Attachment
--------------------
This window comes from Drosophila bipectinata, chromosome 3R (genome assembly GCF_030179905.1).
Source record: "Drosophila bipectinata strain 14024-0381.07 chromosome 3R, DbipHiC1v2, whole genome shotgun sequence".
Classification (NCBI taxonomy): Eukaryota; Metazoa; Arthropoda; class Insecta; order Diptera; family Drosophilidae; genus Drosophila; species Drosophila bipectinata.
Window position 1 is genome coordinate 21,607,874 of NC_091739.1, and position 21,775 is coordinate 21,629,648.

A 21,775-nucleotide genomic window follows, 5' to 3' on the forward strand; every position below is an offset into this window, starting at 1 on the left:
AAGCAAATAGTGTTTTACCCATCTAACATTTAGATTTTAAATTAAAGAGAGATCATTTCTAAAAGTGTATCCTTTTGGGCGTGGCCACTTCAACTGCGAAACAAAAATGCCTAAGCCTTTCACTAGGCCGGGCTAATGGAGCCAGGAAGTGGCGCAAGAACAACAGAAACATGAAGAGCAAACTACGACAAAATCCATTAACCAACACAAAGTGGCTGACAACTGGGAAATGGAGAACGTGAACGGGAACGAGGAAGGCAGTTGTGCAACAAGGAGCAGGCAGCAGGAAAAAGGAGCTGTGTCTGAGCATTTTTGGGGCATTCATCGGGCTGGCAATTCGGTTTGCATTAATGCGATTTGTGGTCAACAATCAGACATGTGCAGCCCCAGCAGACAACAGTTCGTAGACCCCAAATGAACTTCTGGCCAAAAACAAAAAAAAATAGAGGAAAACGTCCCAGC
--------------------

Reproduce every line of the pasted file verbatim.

This window comes from Drosophila bipectinata, chromosome 3R (genome assembly GCF_030179905.1).
Source record: "Drosophila bipectinata strain 14024-0381.07 chromosome 3R, DbipHiC1v2, whole genome shotgun sequence".
Classification (NCBI taxonomy): Eukaryota; Metazoa; Arthropoda; class Insecta; order Diptera; family Drosophilidae; genus Drosophila; species Drosophila bipectinata.
Window position 1 is genome coordinate 21,607,874 of NC_091739.1, and position 21,775 is coordinate 21,629,648.

A 21,775-nucleotide genomic window follows, 5' to 3' on the forward strand; every position below is an offset into this window, starting at 1 on the left:
AAGCAAATAGTGTTTTACCCATCTAACATTTAGATTTTAAATTAAAGAGAGATCATTTCTAAAAGTGTATCCTTTTGGGCGTGGCCACTTCAACTGCGAAACAAAAATGCCTAAGCCTTTCACTAGGCCGGGCTAATGGAGCCAGGAAGTGGCGCAAGAACAACAGAAACATGAAGAGCAAACTACGACAAAATCCATTAACCAACACAAAGTGGCTGACAACTGGGAAATGGAGAACGTGAACGGGAACGAGGAAGGCAGTTGTGCAACAAGGAGCAGGCAGCAGGAAAAAGGAGCTGTGTCTGAGCATTTTTGGGGCATTCATCGGGCTGGCAATTCGGTTTGCATTAATGCGATTTGTGGTCAACAATCAGACATGTGCAGCCCCAGCAGACAACAGTTCGTAGACCCCAAATGAACTTCTGGCCAAAAACAAAAAAAAATAGAGGAAAACGTCCCAGC